So there came the day of retirement and I elected to stay in Germany and work as a contractor. I looked at the free care deal as a AF retiree and the cost of the package via the company ($340 a month), and I decided to settle on the AF offerings.

If I gone back to the US....there were TRICARE packages within the miltary system that would have cost me something minor but moved me up in status. Being overseas in 1999....meant that I took the one and only option as a retiree....rationed health care.

It was six months later....that I wanted to be seen for a back pain....and discovered that I rated low enough, that they couldn't see me that entire week (this was on Monday). The second week was full. So I was offered Tuesday....going into the third week. I sat there....in a fair amount of pain but this was my one and only option.

Around 1 January 2000, I was sking in the Italian Alps and had this fair sized Italian gal hit my ankle and by the end of the day....I had a huge amount of pain. The next day we were driving back to K-town, and I figured on Monday....I could be seen at the base. I was wrong. They were nice about this, and said if it was a real emergency (like broke)....go to the emergency room.....otherwise, it was going to be ten days before they could see me. I popped a number of pain killers (not the nice ones that the Doc would have given, but the over-the-counter type), and got by. Most of my pain had disappeared by the tenth day, so it didn't matter about the appointment any longer.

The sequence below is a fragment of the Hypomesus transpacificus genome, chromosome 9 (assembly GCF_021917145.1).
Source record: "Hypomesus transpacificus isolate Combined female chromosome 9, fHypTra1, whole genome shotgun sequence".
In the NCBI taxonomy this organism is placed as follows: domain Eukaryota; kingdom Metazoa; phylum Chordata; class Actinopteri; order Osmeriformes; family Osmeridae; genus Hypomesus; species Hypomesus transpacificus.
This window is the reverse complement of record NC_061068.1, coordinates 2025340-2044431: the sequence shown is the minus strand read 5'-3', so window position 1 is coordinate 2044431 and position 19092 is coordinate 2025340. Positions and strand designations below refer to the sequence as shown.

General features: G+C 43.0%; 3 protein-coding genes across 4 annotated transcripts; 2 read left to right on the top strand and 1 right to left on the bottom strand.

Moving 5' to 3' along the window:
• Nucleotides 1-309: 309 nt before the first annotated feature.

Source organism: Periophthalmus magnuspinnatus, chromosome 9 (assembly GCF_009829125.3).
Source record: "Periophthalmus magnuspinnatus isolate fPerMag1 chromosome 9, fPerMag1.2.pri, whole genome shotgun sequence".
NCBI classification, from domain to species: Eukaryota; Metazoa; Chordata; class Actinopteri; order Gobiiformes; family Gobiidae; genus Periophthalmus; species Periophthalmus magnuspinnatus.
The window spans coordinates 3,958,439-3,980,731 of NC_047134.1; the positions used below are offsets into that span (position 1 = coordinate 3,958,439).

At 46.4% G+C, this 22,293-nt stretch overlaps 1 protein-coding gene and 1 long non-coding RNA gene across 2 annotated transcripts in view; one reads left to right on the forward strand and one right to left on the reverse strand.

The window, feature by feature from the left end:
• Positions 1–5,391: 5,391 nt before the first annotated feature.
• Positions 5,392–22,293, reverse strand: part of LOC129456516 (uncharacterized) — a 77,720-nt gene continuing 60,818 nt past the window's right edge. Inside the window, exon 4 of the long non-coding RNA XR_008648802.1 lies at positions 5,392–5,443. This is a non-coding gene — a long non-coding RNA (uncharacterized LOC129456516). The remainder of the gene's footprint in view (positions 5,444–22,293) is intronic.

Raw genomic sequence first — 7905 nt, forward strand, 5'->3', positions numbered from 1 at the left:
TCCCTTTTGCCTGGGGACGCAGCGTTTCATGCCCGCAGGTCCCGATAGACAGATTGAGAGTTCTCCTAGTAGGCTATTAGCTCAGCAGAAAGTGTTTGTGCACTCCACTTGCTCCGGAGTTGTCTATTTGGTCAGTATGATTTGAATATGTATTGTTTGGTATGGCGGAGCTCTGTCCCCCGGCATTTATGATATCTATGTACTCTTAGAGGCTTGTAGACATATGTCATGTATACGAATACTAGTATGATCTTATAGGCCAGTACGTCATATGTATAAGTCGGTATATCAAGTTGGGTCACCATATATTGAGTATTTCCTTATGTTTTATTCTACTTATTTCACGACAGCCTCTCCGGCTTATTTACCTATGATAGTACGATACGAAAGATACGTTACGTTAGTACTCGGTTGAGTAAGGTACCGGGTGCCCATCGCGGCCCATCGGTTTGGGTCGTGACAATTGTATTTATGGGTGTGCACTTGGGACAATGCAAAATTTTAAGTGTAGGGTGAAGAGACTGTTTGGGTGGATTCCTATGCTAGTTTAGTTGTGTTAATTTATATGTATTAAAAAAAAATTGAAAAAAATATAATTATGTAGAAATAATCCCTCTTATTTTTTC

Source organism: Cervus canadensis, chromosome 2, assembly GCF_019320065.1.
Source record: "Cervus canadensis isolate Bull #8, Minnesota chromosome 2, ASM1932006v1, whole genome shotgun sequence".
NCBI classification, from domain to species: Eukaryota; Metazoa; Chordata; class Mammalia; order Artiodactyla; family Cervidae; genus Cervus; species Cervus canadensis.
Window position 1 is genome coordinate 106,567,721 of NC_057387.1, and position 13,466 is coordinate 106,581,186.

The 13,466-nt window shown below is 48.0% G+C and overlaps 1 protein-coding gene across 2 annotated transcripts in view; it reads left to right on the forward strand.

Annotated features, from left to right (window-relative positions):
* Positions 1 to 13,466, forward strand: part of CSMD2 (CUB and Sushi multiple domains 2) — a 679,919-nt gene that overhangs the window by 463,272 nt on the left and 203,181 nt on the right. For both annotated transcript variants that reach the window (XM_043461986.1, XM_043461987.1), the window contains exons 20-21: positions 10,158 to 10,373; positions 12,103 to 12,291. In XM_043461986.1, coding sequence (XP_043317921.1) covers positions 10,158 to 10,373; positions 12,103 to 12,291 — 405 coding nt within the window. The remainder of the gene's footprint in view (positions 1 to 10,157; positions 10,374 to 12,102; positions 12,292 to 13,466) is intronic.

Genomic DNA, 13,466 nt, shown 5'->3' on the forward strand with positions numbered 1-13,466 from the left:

There are around six episodes like this, up until 2004. The AF started to reprioritize retirees overseas and I bumped up a notch or two. I suddenly was able to get an appointment with usually three to five days of waiting....which I've come to be happy with. The hitch to this? Need a specialist after that appointment over at Landstuhl? It might take ten more days to see that guy. But you know....unless I want to pay the insurance coverage via the company and just say "free health care is worthless".....I'm stuck.

If I went back to fifteen days of waiting....what would happen? What if this was the norm across the board? Well...the emergency room would start to turn into the normal waiting room....with two hundred folks showing up between 8AM and 12AM. They would try to turn folks away, but folks would start to invent various extra ailments to ensure they didn't get turned away. The two or three doctors on shift at the emergency room.....would be trying clear this group out.....so another two hundred could show up by 1PM and start the next shift. All you need is one two real emergency episodes.....major car accident or chainsaw accident, and then the two hundred folks get pushed back into mid-afternoon.

What's curious here is that fifty years ago.....for half the problems that we have today.....we never went to the doctor. You had to have bleeding or be in really bad shape to see a doctor. Today, got a cold.....see a doc. Got a cough, see a doc. Business has increased.....but the ailments haven't. The neat thing about this rationed stuff? Well....if the doc has a nice TV in the waiting area....I could probably catch up on alot of Jerry Springer shows while waiting.